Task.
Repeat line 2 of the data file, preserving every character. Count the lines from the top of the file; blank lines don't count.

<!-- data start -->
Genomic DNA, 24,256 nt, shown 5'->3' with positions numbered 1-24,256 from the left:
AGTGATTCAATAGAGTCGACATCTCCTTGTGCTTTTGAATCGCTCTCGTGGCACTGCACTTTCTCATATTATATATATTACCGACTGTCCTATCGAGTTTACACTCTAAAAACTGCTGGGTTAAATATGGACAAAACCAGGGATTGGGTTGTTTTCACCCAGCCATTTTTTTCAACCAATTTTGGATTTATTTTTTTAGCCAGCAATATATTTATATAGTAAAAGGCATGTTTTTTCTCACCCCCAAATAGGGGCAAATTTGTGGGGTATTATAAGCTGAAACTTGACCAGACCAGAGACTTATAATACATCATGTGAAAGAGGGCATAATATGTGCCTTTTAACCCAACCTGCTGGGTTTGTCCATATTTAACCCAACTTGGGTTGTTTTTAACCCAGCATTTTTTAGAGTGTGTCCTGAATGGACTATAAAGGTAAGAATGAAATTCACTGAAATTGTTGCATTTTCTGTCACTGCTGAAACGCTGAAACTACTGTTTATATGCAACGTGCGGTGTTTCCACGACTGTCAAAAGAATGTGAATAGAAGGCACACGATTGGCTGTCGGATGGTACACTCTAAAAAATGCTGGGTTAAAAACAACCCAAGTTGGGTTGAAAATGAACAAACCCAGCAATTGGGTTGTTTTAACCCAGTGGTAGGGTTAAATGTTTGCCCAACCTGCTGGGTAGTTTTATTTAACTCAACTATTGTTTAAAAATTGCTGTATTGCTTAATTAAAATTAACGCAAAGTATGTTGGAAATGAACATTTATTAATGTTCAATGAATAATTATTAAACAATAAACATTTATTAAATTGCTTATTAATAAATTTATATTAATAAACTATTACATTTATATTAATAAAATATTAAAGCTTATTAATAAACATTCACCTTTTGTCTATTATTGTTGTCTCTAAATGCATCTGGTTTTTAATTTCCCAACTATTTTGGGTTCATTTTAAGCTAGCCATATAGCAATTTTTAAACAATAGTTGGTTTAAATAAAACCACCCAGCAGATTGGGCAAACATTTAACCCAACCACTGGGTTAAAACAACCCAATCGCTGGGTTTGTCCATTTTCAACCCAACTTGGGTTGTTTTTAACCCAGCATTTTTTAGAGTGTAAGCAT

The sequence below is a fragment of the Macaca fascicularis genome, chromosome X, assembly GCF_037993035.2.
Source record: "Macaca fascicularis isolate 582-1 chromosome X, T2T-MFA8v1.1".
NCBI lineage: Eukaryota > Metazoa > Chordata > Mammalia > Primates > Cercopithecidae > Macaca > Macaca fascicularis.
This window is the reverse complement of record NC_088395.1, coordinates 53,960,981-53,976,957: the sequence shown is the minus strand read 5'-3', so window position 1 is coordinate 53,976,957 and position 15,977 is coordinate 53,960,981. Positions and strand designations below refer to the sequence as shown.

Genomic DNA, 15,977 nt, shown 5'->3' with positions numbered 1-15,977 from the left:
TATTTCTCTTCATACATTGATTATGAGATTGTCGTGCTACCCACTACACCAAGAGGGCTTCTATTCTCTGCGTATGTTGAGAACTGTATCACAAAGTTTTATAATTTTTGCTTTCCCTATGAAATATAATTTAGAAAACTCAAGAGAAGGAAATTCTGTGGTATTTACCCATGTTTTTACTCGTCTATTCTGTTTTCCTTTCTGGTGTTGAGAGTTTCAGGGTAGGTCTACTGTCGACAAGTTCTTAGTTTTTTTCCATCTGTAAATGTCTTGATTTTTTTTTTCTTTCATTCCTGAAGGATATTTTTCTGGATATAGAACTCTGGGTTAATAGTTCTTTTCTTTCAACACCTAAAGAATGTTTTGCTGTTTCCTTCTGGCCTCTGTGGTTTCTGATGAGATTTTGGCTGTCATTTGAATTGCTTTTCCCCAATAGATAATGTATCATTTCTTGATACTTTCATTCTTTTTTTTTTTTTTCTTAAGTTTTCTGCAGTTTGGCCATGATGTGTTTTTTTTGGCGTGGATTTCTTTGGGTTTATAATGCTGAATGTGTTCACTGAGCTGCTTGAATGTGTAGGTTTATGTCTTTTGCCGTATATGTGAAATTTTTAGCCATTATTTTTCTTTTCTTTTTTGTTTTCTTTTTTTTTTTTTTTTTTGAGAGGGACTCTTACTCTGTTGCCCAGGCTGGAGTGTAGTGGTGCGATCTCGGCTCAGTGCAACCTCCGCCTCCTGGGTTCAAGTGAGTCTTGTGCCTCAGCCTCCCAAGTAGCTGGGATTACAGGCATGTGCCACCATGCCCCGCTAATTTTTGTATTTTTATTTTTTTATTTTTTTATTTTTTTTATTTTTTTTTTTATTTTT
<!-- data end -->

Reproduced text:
AGTGATTCAATAGAGTCGACATCTCCTTGTGCTTTTGAATCGCTCTCGTGGCACTGCACTTTCTCATATTATATATATTACCGACTGTCCTATCGAGTTTACACTCTAAAAACTGCTGGGTTAAATATGGACAAAACCAGGGATTGGGTTGTTTTCACCCAGCCATTTTTTTCAACCAATTTTGGATTTATTTTTTTAGCCAGCAATATATTTATATAGTAAAAGGCATGTTTTTTCTCACCCCCAAATAGGGGCAAATTTGTGGGGTATTATAAGCTGAAACTTGACCAGACCAGAGACTTATAATACATCATGTGAAAGAGGGCATAATATGTGCCTTTTAACCCAACCTGCTGGGTTTGTCCATATTTAACCCAACTTGGGTTGTTTTTAACCCAGCATTTTTTAGAGTGTGTCCTGAATGGACTATAAAGGTAAGAATGAAATTCACTGAAATTGTTGCATTTTCTGTCACTGCTGAAACGCTGAAACTACTGTTTATATGCAACGTGCGGTGTTTCCACGACTGTCAAAAGAATGTGAATAGAAGGCACACGATTGGCTGTCGGATGGTACACTCTAAAAAATGCTGGGTTAAAAACAACCCAAGTTGGGTTGAAAATGAACAAACCCAGCAATTGGGTTGTTTTAACCCAGTGGTAGGGTTAAATGTTTGCCCAACCTGCTGGGTAGTTTTATTTAACTCAACTATTGTTTAAAAATTGCTGTATTGCTTAATTAAAATTAACGCAAAGTATGTTGGAAATGAACATTTATTAATGTTCAATGAATAATTATTAAACAATAAACATTTATTAAATTGCTTATTAATAAATTTATATTAATAAACTATTACATTTATATTAATAAAATATTAAAGCTTATTAATAAACATTCACCTTTTGTCTATTATTGTTGTCTCTAAATGCATCTGGTTTTTAATTTCCCAACTATTTTGGGTTCATTTTAAGCTAGCCATATAGCAATTTTTAAACAATAGTTGGTTTAAATAAAACCACCCAGCAGATTGGGCAAACATTTAACCCAACCACTGGGTTAAAACAACCCAATCGCTGGGTTTGTCCATTTTCAACCCAACTTGGGTTGTTTTTAACCCAGCATTTTTTAGAGTGTAAGCAT